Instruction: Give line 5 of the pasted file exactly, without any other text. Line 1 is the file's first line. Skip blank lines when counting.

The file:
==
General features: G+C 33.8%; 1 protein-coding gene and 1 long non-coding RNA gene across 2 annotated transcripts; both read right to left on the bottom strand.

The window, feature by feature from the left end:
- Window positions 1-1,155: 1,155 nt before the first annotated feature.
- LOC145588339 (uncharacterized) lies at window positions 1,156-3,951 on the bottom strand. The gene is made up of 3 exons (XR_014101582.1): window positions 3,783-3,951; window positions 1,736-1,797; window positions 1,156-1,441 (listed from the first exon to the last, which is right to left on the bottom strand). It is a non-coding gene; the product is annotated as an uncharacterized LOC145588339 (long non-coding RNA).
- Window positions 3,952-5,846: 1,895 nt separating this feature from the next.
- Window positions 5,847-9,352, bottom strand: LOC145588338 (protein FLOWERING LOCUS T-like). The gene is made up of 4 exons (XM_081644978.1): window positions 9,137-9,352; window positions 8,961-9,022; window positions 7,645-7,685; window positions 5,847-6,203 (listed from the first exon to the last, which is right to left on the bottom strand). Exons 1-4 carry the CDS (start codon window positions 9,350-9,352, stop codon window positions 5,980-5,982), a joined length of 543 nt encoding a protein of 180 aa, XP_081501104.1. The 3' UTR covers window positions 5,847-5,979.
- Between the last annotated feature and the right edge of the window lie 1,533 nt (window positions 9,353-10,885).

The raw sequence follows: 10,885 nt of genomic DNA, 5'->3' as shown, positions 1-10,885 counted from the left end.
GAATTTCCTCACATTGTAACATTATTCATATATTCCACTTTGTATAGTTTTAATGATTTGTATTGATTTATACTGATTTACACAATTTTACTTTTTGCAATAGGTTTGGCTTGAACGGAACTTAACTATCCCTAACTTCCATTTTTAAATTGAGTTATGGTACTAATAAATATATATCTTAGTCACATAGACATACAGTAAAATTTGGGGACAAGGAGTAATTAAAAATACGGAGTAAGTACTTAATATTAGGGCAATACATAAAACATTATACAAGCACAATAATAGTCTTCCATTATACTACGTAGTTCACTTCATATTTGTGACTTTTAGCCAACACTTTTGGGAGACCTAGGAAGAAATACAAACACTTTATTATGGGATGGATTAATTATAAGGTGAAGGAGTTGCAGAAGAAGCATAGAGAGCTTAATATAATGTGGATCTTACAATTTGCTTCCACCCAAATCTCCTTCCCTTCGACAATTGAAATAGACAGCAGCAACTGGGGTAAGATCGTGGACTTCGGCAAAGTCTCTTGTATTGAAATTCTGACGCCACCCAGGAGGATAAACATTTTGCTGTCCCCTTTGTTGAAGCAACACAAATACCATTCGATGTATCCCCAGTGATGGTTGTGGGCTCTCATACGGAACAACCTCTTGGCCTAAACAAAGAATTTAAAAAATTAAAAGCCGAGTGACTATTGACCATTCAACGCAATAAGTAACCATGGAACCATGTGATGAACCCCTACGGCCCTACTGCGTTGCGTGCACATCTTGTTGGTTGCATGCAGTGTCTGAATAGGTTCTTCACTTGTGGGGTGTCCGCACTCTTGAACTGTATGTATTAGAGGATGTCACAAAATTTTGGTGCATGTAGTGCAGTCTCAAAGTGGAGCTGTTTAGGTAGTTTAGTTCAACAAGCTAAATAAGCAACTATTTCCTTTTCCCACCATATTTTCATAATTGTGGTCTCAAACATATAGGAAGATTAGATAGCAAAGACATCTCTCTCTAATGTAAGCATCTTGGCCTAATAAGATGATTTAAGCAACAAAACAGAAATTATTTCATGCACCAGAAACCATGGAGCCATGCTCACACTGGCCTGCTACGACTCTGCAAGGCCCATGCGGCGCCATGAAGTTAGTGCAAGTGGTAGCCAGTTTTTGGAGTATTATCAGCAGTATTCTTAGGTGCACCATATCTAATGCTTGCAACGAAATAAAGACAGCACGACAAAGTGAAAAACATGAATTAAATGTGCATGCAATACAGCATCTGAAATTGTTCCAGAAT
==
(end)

- Window positions 3,952-5,846: 1,895 nt separating this feature from the next.